Hiking in Fall

A park infographic describing the Power of Pollinators.

I went on a glorious hike with the Scouts on Saturday. My son got out with a crew that he seems to enjoy spending time with as he is slowly able to stretch out and tries to make new friends in a new place that we’ve been living in for over 6 months. And I got to walk with a dear, old friend. Hiking with this gentleman is nothing new. We’re older now and perhaps a touch slower, but it was fun.

I took no pictures but the one on top of this entry. It was far too nice a day and the hike was far too enjoyable to burst any bubbles with getting out a phone and tapping out pictures for a blog that I’m rather spotty about updating. Or for any other reason. It’s important to forget the tech and bask in the trees whenever possible. The world is more beautiful when not viewed through a camera’s lens.

I’m not sure how many sunny days there will be for the remainder of the year, but I don’t mind hiking under the lead grey skies of NE Ohio. In fact, I rather enjoy hiking in the snow.


A beagle on a pair of slippers.

Cooler weather brings the zoomies to the pups. It also brings evenings where it’s nice to curl up and be warm. We have a fireplace and that’s grand. The dogs like to be close to it and it brings something of the far off olden times with it – despite the fact that we turn the fire on and off with a switch.

The weekend promises to be cool. Perhaps sunny, but cool. There’s a hike with the Scouts coming up and maybe a little field time with my new toy. More about that nerd radio stuff soon enough.

For now, it’s good enough that it’s Friday and maybe I can get some rest.


Patio with flower pots.

The light is a little more golden now. The grass has extra days between mowings. Leaves are starting to drift down from the locust trees and some of the maples are bursting into colors not seen in a year. The sun picks and chooses when it will show and the temperature is guess work even with tech that tells us what it measures outside.

The time we have to sit on the patio and breathe the cool air is limited. It’s precious. My family feels this and we’re getting outside as much as we can now. Quick hikes. Runs up and down the block on scooters. Dog walks that meander a bit. The last runs on the bikes. It’s that beautiful moment before we close the doors and windows for a while.

My wife hates it. I proudly proclaim, “This is the weather of My People!”

The Old Magick

An ESP32 chip with OLED displaying the time and date set by NTP over WiFi.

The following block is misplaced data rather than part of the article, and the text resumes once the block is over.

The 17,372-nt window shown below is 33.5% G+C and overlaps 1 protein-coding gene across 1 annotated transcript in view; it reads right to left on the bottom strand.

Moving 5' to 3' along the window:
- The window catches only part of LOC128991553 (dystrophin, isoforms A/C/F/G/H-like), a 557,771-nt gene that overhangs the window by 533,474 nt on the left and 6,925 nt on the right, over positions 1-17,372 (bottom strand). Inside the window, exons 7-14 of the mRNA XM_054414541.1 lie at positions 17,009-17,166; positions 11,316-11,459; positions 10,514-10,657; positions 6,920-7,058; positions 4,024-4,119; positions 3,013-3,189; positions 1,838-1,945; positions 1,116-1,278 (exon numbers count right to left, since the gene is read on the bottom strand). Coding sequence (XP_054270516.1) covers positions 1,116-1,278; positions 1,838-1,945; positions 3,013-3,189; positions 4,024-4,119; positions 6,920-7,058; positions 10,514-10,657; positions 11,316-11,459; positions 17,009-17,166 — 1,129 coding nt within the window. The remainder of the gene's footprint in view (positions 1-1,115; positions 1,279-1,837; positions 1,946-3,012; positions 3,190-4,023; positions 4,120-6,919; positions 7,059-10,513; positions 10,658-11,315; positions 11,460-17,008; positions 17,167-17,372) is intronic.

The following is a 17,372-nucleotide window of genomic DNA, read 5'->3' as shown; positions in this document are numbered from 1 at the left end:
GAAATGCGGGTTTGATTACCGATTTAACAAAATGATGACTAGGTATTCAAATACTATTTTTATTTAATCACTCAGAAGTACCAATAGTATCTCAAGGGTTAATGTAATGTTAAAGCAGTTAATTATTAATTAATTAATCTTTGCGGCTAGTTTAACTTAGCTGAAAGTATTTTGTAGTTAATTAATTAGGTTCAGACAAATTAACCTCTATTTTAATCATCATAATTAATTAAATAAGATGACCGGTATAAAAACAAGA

Not thinking about the Strange Days is more and more my hobby. To distract myself, I peel the onions within my more physical hobbies. A good hobby has layers and each one could be its own area of recreation. Radio is great in that regard.

I have a microprocessor that came on a development board with an OLED display. It is WiFi and Bluetooth enabled. I put together a small program to grab the time from an NTP server and display it. I put power to the chip, it connects to my WiFi, grabs the time, and shows it. Incredibly simple. But in that chain, how many things could I not recreate from scratch?

That’s where it falls down for me. I don’t think that I could pull together what I’d need to reproduce such a function. I know how the components work and could do a block diagram, sure. Obviously, I can write code. But could I do it all from nothing? No.

Radio is a little different. One can still assemble a pile of resistors, capacitors, and coils and make a functional radio. Each of those pieces can be fabricated using simple materials. It really is the basis of so much tech. And there are books that can take one from nothing to a functional radio, given time and patience. It’s wonderful to play with that power and absorb that knowledge. It really feels like mastering a kind of magic – the old kind from legends and the deep past.

It’s a sickening feeling, but it feels like we as a culture are on the edge of losing things. Hard earned knowledge and a respect for curiosity are threatened. Perhaps it’s time to enhance all of our personal libraries where we can with books that hold the basics. We may yet need them.


An ancient bookmark from the Empire State Bldg.

We are stuck. Nothing is really moving. Or so it seems. And with that lack of motion comes a natural anxiety for most. Those most afflicted are the ones lashing out. There aren’t as many as one would think. The outliers bubble to the top of the social media feeds because they demand clicks and eyes. Why is that? Because it’s outside of the experience of most but still close enough to be seen on the edges or in the distance.

In this time of stasis, we can think. We can reflect. We can imagine.

It isn’t easy. None of this is. The disasters that are piling up each day are very real. They were all predictable and predicted. This is not the stuff of prophecy, but the output of science and society. Each item whether it be wildfires, hurricanes, social unrest, or plague is the consequence of a combination of action and inaction. All very rational.

Hard to look at, isn’t it? That’s a shame. We’re stuck here and that’s the only channel we have left.